The Japanese Spitz is a small to medium breed of dog of the Spitz type. The Japanese Spitz is small dog a companion dog and pet. There are varying standards around the world as to the ideal size of the breed, but they are always larger than their smaller cousins, the Pomeranian.
They were developed in Japan in the 1920s and 1930s by breeding a number of other Spitz type dog breeds together.
They are recognized by the vast majority of the major kennel clubs, except the American Kennel Club due to it being similar appearance to the white Pomeranian dog, American Eskimo Dog and Samoyed Dog. While they are a relatively new breed, they are becoming widely popular due to their favorable temperament and other features.
The major health concern is patellar luxation, and a minor recurring concern is that the breed can be prone to runny eyes. They can act as reliable watchdogs, but are a type of companion dog and prefer to be an active part of the family. Although they might appear fluffy, they are a low maintenance breed as dirt does not stick to the coat.
Dog breeders in Japan in the 1920s and 1930s created the Japanese Spitz by crossbreeding a number of other Spitz breeds to develop the Japanese Spitz. 5 Breeders began with white German Spitz dogs, originally brought over from northeastern China to Japan; they were first exhibited at a dog show in Tokyo in 1921. Between 1925 and 1936 various small white Spitz breeds were imported from around the world and crossed into the developing breed, with the goal of producing an improved breed.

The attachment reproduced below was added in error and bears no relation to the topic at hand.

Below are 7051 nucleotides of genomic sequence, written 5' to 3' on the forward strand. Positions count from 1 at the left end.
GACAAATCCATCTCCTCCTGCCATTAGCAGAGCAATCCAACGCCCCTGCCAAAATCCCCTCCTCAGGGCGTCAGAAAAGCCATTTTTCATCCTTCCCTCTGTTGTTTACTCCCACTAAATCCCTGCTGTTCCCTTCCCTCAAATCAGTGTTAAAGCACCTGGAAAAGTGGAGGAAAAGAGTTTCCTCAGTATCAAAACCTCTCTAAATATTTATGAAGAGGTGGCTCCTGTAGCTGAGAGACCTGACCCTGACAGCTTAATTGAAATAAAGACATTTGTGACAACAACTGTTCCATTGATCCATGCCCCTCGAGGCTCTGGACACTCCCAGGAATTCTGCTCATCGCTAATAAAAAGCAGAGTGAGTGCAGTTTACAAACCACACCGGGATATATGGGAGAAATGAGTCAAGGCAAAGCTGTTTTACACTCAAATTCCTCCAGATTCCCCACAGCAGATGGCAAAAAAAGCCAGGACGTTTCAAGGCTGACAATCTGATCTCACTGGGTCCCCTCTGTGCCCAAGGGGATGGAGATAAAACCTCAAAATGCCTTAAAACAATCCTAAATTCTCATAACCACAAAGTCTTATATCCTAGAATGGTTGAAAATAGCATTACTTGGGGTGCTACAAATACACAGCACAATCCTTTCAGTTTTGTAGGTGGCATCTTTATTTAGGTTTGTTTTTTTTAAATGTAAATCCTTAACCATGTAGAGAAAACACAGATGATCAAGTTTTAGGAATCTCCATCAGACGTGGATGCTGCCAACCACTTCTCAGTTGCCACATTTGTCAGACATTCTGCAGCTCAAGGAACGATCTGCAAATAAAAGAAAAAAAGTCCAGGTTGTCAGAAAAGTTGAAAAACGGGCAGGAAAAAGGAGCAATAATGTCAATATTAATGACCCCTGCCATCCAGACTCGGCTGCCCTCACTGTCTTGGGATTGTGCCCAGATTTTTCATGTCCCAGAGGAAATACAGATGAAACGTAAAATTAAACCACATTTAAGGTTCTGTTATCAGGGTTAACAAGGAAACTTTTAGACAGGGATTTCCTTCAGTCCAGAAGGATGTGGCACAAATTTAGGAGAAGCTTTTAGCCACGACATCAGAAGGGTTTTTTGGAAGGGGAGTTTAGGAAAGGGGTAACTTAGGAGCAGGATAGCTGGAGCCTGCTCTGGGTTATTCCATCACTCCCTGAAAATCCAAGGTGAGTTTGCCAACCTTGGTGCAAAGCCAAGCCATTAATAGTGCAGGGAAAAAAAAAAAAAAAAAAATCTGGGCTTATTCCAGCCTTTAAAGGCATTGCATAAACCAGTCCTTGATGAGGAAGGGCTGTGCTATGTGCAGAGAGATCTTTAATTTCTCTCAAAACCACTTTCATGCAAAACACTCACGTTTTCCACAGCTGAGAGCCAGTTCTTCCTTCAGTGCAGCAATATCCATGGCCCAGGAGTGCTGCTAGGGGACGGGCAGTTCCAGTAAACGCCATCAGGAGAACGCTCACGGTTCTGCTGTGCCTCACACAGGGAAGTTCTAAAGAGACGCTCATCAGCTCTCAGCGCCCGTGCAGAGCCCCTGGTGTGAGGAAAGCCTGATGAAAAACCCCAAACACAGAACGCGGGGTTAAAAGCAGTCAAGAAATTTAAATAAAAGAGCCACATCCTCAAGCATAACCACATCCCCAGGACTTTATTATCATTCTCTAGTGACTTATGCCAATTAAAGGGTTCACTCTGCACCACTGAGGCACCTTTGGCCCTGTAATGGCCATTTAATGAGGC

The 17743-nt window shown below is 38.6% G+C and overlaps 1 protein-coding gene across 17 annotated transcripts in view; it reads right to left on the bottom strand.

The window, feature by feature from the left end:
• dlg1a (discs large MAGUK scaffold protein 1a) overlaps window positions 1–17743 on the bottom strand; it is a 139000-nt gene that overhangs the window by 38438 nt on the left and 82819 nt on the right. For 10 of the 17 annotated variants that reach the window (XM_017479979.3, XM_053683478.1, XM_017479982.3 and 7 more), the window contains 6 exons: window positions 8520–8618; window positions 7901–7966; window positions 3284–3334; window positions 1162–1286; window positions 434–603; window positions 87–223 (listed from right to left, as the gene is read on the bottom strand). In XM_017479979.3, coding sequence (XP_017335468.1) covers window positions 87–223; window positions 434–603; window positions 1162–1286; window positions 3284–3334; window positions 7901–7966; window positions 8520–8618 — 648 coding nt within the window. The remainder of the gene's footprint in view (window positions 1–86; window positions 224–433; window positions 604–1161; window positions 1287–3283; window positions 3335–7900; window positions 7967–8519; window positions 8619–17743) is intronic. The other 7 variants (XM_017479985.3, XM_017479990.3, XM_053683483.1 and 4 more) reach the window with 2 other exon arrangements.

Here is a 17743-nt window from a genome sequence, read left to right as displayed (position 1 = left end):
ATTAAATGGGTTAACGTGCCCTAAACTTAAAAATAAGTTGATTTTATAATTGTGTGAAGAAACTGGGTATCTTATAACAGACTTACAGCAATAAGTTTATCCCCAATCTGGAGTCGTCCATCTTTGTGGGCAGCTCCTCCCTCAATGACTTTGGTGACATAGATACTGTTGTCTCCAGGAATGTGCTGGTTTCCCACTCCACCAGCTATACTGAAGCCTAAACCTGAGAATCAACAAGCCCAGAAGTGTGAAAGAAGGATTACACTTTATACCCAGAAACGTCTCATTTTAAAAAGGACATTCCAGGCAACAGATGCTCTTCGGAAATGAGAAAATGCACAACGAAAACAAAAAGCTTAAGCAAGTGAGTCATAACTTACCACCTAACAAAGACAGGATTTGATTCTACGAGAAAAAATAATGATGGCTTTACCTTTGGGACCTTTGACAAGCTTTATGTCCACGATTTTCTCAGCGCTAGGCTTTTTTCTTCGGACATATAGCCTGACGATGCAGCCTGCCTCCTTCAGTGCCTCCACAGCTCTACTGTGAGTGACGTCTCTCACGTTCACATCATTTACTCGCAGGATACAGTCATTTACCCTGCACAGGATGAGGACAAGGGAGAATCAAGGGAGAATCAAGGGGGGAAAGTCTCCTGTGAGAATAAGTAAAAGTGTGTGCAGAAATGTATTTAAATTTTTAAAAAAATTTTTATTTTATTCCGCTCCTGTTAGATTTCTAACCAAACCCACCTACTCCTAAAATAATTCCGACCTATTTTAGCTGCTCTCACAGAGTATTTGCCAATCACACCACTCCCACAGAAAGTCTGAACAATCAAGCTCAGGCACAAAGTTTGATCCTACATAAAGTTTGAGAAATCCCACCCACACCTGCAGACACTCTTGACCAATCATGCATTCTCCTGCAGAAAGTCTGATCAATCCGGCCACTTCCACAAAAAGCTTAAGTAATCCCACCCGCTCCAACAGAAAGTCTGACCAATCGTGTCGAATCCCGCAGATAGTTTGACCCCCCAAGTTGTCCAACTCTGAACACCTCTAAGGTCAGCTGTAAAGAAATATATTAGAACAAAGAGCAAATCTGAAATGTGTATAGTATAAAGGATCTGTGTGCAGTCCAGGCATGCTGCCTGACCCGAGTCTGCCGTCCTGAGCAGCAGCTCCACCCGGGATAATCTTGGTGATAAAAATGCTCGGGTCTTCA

The final Standard for the breed was written after World War II, and accepted by the Japan Kennel Club. This little dog breed gained popularity in Japan in the 1950s, and was exported to Sweden in the early 1950s. From there the breed went to England, and the Kennel Club recognized the Japanese Spitz in 1977 in the Utility Group.1 The Japanese Spitz has spread around the world including to India, Australia, and the United States and is recognized by most of the major kennel clubs in the English speaking world; by the Canadian Kennel Club in Group 6, Non-Sporting, by the New Zealand Kennel Club (Non-Sporting Group), by the Australian National Kennel Council in Group 7 (Non Sporting), and by the United Kennel Club (U.S.) in the Northern Breeds Group.
The American Kennel Club does not recognize the Japanese Spitz due to its being close in appearance to a U.S. developed Spitz breed, the American Eskimo Dog.The breed is also recognized by minor registries and clubs.
The Japanese Spitz is a small dog, around 33 cm (13 ins) at the withers, with a somewhat square body, deep chest, and a very thick, pure white double coat. The coat consists of an outer coat that stands off from the soft inner coat, with fur shorter on the muzzle and ears as well as the fronts of the forelegs and the hindlegs. A ruff of longer fur is around the dog's neck. It has a pointed muzzle and small, triangular shape prick ears (ears that stand up.) The tail is long, heavily covered with long fur, and is carried curled over and lying on the dog's back.
The white coat contrasts with the black pads and nails of the feet, the black nose, and the dark eyes. The large oval (akin to a ginkgo seed) eyes are dark and slightly slanted with white eyelashes, and the nose and lips and eye rims are black. The face of the Japanese Spitz is wedge-shaped.
They share a common resemblance with the white Pomeranian dog, Samoyed and American Eskimo Dog.